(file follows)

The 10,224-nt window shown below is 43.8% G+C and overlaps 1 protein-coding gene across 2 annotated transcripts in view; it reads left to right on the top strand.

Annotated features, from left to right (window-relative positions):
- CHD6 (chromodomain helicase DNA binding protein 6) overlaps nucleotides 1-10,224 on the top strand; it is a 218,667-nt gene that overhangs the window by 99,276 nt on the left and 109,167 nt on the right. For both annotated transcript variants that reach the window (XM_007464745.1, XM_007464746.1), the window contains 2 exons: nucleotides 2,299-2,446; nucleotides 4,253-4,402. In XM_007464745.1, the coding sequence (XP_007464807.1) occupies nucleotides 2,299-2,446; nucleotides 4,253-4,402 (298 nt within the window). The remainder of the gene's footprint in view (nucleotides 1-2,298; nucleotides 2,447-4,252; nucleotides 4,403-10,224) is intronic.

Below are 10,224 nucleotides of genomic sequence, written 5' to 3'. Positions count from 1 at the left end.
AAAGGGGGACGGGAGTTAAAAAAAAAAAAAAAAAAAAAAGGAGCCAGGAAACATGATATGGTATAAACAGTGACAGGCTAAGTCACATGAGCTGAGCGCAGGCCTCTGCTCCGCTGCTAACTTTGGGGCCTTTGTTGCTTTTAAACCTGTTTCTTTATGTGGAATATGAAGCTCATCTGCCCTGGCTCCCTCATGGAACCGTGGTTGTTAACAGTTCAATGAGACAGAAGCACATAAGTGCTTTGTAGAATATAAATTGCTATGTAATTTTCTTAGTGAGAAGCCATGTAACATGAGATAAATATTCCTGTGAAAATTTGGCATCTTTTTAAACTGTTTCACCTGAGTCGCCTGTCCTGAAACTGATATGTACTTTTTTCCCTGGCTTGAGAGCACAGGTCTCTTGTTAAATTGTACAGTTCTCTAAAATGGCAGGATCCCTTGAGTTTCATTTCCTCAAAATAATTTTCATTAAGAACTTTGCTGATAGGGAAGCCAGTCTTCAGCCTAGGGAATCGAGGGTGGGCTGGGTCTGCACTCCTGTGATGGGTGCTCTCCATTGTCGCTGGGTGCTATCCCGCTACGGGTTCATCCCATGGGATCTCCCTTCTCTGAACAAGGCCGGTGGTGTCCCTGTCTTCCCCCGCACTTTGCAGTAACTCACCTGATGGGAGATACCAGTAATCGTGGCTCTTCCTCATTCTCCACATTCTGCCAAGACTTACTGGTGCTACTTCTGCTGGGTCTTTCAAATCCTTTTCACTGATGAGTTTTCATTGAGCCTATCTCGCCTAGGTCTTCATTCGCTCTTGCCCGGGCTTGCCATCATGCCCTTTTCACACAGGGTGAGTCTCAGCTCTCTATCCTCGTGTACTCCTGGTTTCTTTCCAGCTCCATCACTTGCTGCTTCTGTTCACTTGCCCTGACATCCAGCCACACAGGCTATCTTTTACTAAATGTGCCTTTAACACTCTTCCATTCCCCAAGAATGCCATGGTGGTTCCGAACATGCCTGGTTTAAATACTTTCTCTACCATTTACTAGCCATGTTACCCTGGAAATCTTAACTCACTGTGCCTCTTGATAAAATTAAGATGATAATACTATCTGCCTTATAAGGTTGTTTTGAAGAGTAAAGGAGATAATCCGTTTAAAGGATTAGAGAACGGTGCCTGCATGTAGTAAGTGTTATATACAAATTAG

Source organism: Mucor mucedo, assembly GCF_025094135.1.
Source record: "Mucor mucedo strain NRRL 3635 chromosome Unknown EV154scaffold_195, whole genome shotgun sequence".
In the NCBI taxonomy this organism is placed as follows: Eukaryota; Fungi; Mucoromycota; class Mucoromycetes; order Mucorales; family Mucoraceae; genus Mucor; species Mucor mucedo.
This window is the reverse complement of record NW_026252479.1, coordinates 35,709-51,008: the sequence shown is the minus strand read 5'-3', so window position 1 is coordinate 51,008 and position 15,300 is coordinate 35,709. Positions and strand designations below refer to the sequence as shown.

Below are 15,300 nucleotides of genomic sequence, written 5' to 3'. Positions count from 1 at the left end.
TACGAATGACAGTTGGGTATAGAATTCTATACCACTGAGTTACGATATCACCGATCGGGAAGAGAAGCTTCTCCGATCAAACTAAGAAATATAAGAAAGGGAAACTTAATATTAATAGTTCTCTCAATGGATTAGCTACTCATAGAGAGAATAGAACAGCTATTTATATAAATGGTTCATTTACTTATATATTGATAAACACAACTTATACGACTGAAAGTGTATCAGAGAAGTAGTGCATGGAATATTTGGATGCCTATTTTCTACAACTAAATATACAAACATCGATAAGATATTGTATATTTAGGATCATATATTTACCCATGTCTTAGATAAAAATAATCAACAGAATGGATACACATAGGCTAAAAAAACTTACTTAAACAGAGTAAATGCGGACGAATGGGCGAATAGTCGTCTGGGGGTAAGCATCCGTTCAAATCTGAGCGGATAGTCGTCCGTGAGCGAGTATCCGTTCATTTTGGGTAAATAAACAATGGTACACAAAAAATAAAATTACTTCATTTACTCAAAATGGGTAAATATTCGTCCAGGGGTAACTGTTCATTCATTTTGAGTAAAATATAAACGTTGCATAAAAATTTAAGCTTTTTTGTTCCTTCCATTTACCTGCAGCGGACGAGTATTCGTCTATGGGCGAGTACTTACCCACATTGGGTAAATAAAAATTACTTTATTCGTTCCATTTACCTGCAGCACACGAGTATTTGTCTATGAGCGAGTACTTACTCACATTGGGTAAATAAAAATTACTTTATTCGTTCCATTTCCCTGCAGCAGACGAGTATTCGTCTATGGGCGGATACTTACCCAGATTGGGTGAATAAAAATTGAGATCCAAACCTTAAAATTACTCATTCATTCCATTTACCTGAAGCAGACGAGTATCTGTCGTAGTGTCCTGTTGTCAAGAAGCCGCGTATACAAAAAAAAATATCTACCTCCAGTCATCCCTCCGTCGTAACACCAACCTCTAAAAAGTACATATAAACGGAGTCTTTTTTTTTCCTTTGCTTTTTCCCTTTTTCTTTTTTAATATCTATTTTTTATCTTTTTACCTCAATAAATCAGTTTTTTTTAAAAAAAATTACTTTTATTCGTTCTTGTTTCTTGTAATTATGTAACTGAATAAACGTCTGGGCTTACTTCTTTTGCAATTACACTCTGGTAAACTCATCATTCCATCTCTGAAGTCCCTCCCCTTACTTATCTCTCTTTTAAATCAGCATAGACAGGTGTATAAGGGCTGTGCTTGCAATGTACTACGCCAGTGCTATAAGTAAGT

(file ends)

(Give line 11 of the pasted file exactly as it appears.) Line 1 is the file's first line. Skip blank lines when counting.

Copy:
TACGAATGACAGTTGGGTATAGAATTCTATACCACTGAGTTACGATATCACCGATCGGGAAGAGAAGCTTCTCCGATCAAACTAAGAAATATAAGAAAGGGAAACTTAATATTAATAGTTCTCTCAATGGATTAGCTACTCATAGAGAGAATAGAACAGCTATTTATATAAATGGTTCATTTACTTATATATTGATAAACACAACTTATACGACTGAAAGTGTATCAGAGAAGTAGTGCATGGAATATTTGGATGCCTATTTTCTACAACTAAATATACAAACATCGATAAGATATTGTATATTTAGGATCATATATTTACCCATGTCTTAGATAAAAATAATCAACAGAATGGATACACATAGGCTAAAAAAACTTACTTAAACAGAGTAAATGCGGACGAATGGGCGAATAGTCGTCTGGGGGTAAGCATCCGTTCAAATCTGAGCGGATAGTCGTCCGTGAGCGAGTATCCGTTCATTTTGGGTAAATAAACAATGGTACACAAAAAATAAAATTACTTCATTTACTCAAAATGGGTAAATATTCGTCCAGGGGTAACTGTTCATTCATTTTGAGTAAAATATAAACGTTGCATAAAAATTTAAGCTTTTTTGTTCCTTCCATTTACCTGCAGCGGACGAGTATTCGTCTATGGGCGAGTACTTACCCACATTGGGTAAATAAAAATTACTTTATTCGTTCCATTTACCTGCAGCACACGAGTATTTGTCTATGAGCGAGTACTTACTCACATTGGGTAAATAAAAATTACTTTATTCGTTCCATTTCCCTGCAGCAGACGAGTATTCGTCTATGGGCGGATACTTACCCAGATTGGGTGAATAAAAATTGAGATCCAAACCTTAAAATTACTCATTCATTCCATTTACCTGAAGCAGACGAGTATCTGTCGTAGTGTCCTGTTGTCAAGAAGCCGCGTATACAAAAAAAAATATCTACCTCCAGTCATCCCTCCGTCGTAACACCAACCTCTAAAAAGTACATATAAACGGAGTCTTTTTTTTTCCTTTGCTTTTTCCCTTTTTCTTTTTTAATATCTATTTTTTATCTTTTTACCTCAATAAATCAGTTTTTTTTAAAAAAAATTACTTTTATTCGTTCTTGTTTCTTGTAATTATGTAACTGAATAAACGTCTGGGCTTACTTCTTTTGCAATTACACTCTGGTAAACTCATCATTCCATCTCTGAAGTCCCTCCCCTTACTTATCTCTCTTTTAAATCAGCATAGACAGGTGTATAAGGGCTGTGCTTGCAATGTACTACGCCAGTGCTATAAGTAAGT